Judge Rules in Favor of 'Greedy' Street Names at Controversial NYC Development

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View of a grassy field Mount Manresa
Spread over 15 acres and covered with old-growth forest, the former Mount Manresa site is now an unsightly construction zone.

(Photo: Save Mount Manresa/Facebook)

While one of the most beloved swaths of open green space on Staten Island has sadly been bulldozed over to make way for new housing, it would now appear that those rallying against the project have had the final word ... in the form of three very pointed street names.

As ruled earlier this month by state Supreme Court judge Philip Minardo, the names of streets that will eventually crisscross the wildlife-displacing condo complex will not be selected from the batch of nine innocuous monikers — Turtle Drive, Lazy Bird Lane, Rabbit Ridge Road ... you get the idea — submitted by the developer, Staten Island-based Savo Brothers.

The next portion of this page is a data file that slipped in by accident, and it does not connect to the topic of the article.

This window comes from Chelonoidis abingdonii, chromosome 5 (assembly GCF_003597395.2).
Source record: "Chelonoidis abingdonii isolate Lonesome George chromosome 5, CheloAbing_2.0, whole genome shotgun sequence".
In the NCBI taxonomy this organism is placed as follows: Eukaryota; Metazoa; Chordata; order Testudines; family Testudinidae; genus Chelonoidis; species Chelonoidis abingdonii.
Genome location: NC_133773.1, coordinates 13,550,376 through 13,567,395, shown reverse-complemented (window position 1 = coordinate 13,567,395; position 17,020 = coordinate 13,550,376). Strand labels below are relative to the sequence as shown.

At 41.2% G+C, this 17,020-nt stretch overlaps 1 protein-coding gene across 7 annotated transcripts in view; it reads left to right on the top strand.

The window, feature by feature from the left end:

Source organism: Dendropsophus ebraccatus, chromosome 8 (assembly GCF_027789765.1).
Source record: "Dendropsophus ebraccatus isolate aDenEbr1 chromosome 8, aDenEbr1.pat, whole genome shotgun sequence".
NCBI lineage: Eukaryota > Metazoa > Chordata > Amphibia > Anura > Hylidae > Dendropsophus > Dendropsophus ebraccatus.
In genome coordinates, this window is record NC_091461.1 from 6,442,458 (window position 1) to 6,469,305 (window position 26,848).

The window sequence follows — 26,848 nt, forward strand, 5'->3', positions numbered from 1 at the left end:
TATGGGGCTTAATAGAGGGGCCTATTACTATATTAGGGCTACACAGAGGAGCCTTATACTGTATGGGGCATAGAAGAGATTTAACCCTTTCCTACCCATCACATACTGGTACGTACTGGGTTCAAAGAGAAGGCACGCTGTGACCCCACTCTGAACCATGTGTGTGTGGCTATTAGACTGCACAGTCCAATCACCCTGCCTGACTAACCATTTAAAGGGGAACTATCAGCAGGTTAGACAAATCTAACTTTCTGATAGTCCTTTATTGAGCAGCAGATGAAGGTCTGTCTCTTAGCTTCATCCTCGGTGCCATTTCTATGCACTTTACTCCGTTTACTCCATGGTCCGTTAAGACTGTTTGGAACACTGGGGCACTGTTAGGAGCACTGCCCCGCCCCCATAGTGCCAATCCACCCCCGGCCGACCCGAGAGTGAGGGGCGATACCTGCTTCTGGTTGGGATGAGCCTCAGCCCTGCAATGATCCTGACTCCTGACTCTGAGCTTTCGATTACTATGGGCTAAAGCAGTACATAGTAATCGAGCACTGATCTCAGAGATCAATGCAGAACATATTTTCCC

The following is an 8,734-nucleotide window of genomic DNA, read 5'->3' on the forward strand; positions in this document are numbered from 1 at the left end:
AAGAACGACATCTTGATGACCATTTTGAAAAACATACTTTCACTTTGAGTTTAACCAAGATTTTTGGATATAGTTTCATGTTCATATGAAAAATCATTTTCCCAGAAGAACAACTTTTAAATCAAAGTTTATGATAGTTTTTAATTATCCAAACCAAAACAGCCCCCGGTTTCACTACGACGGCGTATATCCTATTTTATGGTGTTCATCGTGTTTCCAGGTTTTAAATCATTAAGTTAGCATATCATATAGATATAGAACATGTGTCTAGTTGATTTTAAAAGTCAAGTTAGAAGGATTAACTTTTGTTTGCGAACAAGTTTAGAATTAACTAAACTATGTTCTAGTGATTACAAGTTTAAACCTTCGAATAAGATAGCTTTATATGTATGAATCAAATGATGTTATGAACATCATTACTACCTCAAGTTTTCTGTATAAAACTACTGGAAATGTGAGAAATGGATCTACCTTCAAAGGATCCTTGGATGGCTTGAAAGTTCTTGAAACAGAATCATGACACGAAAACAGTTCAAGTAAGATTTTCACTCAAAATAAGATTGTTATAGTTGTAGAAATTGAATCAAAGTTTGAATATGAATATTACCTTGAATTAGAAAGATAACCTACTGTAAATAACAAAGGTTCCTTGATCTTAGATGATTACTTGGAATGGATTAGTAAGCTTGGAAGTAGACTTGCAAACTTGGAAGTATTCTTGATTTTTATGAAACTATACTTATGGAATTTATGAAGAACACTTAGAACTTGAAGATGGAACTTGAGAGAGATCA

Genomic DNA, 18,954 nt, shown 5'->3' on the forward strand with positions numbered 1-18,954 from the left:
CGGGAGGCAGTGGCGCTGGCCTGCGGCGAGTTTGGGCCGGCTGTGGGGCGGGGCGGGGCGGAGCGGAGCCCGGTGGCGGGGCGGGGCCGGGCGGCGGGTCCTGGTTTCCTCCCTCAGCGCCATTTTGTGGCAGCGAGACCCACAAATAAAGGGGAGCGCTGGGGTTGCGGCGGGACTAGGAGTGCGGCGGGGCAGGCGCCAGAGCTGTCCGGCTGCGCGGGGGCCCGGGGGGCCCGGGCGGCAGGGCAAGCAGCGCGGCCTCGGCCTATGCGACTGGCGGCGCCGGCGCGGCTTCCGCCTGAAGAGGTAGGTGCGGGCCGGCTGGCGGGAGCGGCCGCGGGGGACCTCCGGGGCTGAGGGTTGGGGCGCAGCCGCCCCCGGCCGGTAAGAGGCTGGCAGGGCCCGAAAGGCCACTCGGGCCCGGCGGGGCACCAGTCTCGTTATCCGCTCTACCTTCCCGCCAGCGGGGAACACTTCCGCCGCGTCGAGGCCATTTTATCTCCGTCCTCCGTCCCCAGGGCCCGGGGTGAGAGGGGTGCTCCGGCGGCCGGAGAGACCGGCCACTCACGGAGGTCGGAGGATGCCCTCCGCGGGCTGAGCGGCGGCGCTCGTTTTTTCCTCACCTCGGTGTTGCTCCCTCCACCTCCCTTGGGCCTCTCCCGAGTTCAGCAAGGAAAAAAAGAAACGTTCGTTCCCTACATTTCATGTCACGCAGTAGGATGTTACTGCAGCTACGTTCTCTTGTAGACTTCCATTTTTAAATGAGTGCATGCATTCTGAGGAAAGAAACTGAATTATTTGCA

Instead, the trio of streets will bear names that are obscure synonyms for covetousness, deceit and greed.

Welcome, new homeowners, to Cupidity Drive, Fourberie Lane and Avidity Place.

But seriously — don’t pull one over on fellow Staten Islanders unless you’re ready for serious comeuppance delivered by the borough president himself, James Oddo.

Google Map view of the Mount Manresa site on Staten Island
The Mount Manresa site is located on the north shore of Staten Island near the Verrazano-Narrows Bridge. (Photo: Google Maps)

The former Mount Manresa site is located on Staten Island's North Shore off of Fingerboard Road, not too far from the Verrazano-Narrows Bridge. (Screenshot: Google Maps)

A spiritual sanctuary and "ecological treasure" lost to new development

This tale of green space lost and snarky street names gained dates back to 2013 when the New York Province of the Society of Jesus (aka the Jesuits) announced it would be selling Mount Manresa, a woodsy 15-acre retreat center on Staten Island’s North Shore.